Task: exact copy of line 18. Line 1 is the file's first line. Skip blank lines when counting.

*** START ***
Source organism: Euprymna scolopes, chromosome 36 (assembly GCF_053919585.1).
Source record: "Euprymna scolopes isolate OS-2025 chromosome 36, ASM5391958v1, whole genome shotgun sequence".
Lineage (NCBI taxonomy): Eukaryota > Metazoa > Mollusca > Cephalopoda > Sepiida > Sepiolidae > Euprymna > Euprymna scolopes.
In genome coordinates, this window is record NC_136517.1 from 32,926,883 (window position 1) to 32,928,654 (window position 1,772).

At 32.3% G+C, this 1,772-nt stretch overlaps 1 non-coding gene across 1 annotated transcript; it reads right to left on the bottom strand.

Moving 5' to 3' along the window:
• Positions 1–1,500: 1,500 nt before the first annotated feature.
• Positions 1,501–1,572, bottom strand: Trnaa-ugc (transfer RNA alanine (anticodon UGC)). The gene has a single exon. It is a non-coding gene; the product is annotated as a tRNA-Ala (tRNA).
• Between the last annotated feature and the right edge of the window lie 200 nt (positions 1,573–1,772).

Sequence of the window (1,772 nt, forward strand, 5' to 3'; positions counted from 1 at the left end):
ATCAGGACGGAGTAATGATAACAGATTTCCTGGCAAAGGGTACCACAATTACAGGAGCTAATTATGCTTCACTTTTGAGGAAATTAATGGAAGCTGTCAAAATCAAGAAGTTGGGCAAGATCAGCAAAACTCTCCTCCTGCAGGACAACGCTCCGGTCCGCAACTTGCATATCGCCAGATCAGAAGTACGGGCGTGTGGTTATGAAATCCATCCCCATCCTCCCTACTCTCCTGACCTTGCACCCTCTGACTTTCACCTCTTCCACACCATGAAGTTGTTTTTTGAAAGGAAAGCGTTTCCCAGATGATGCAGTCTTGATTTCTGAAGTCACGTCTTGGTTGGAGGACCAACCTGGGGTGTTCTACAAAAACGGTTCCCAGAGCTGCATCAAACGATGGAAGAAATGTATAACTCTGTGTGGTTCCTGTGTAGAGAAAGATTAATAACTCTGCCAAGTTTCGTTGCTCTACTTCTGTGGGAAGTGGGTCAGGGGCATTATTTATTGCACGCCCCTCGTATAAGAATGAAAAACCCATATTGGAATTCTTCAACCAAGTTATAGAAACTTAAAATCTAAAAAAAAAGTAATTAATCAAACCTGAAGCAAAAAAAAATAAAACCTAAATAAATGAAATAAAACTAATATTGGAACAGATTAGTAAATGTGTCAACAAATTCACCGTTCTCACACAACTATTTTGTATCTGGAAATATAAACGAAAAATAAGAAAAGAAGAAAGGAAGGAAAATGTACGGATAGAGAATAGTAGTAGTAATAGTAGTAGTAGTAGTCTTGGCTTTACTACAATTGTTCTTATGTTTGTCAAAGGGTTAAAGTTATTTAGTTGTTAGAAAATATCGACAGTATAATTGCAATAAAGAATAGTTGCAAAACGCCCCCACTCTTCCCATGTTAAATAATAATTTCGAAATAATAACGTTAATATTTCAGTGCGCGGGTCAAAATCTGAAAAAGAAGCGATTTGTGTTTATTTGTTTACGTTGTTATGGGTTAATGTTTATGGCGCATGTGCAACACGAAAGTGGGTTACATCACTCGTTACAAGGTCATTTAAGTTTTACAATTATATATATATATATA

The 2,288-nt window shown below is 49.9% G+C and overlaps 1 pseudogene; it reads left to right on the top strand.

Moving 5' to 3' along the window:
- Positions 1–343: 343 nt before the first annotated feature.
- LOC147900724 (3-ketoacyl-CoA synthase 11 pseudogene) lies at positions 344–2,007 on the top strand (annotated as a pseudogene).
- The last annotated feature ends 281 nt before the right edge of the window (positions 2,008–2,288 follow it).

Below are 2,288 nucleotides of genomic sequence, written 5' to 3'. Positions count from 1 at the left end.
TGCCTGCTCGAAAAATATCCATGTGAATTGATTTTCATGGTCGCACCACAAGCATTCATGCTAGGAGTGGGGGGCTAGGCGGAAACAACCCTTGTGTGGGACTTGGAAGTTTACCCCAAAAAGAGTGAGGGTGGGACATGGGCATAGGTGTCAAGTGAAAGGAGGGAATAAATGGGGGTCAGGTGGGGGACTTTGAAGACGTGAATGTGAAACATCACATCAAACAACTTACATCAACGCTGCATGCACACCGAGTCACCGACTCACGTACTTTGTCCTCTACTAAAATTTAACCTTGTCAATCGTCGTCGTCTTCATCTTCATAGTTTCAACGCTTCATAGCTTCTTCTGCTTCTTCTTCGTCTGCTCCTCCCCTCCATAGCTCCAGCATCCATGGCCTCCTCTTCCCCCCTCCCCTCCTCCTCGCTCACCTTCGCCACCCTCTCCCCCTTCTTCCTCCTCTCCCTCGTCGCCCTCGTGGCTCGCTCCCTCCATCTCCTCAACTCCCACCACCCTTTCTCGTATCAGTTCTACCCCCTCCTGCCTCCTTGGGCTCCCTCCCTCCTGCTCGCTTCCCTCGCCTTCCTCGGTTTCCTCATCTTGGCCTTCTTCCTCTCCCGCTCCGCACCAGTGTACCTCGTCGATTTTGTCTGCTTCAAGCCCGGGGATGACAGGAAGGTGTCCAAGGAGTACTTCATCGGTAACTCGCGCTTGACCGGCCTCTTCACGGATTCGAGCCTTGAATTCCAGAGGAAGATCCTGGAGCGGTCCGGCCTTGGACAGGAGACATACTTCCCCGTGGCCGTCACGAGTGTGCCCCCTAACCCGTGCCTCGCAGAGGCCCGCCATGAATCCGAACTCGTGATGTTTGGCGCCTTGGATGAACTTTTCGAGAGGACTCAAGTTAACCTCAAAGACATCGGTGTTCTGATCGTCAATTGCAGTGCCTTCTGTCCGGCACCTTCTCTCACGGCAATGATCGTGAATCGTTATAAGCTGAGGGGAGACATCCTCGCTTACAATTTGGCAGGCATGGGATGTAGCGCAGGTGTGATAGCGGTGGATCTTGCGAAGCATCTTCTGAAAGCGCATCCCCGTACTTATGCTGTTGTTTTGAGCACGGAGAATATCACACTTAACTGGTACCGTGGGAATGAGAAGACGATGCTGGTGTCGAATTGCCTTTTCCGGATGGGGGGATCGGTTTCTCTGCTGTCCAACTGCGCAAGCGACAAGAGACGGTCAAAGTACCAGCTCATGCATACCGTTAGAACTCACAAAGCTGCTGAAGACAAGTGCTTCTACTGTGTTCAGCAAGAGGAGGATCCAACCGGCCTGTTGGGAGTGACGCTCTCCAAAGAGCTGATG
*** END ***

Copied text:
TGCCTGCTCGAAAAATATCCATGTGAATTGATTTTCATGGTCGCACCACAAGCATTCATGCTAGGAGTGGGGGGCTAGGCGGAAACAACCCTTGTGTGGGACTTGGAAGTTTACCCCAAAAAGAGTGAGGGTGGGACATGGGCATAGGTGTCAAGTGAAAGGAGGGAATAAATGGGGGTCAGGTGGGGGACTTTGAAGACGTGAATGTGAAACATCACATCAAACAACTTACATCAACGCTGCATGCACACCGAGTCACCGACTCACGTACTTTGTCCTCTACTAAAATTTAACCTTGTCAATCGTCGTCGTCTTCATCTTCATAGTTTCAACGCTTCATAGCTTCTTCTGCTTCTTCTTCGTCTGCTCCTCCCCTCCATAGCTCCAGCATCCATGGCCTCCTCTTCCCCCCTCCCCTCCTCCTCGCTCACCTTCGCCACCCTCTCCCCCTTCTTCCTCCTCTCCCTCGTCGCCCTCGTGGCTCGCTCCCTCCATCTCCTCAACTCCCACCACCCTTTCTCGTATCAGTTCTACCCCCTCCTGCCTCCTTGGGCTCCCTCCCTCCTGCTCGCTTCCCTCGCCTTCCTCGGTTTCCTCATCTTGGCCTTCTTCCTCTCCCGCTCCGCACCAGTGTACCTCGTCGATTTTGTCTGCTTCAAGCCCGGGGATGACAGGAAGGTGTCCAAGGAGTACTTCATCGGTAACTCGCGCTTGACCGGCCTCTTCACGGATTCGAGCCTTGAATTCCAGAGGAAGATCCTGGAGCGGTCCGGCCTTGGACAGGAGACATACTTCCCCGTGGCCGTCACGAGTGTGCCCCCTAACCCGTGCCTCGCAGAGGCCCGCCATGAATCCGAACTCGTGATGTTTGGCGCCTTGGATGAACTTTTCGAGAGGACTCAAGTTAACCTCAAAGACATCGGTGTTCTGATCGTCAATTGCAGTGCCTTCTGTCCGGCACCTTCTCTCACGGCAATGATCGTGAATCGTTATAAGCTGAGGGGAGACATCCTCGCTTACAATTTGGCAGGCATGGGATGTAGCGCAGGTGTGATAGCGGTGGATCTTGCGAAGCATCTTCTGAAAGCGCATCCCCGTACTTATGCTGTTGTTTTGAGCACGGAGAATATCACACTTAACTGGTACCGTGGGAATGAGAAGACGATGCTGGTGTCGAATTGCCTTTTCCGGATGGGGGGATCGGTTTCTCTGCTGTCCAACTGCGCAAGCGACAAGAGACGGTCAAAGTACCAGCTCATGCATACCGTTAGAACTCACAAAGCTGCTGAAGACAAGTGCTTCTACTGTGTTCAGCAAGAGGAGGATCCAACCGGCCTGTTGGGAGTGACGCTCTCCAAAGAGCTGATG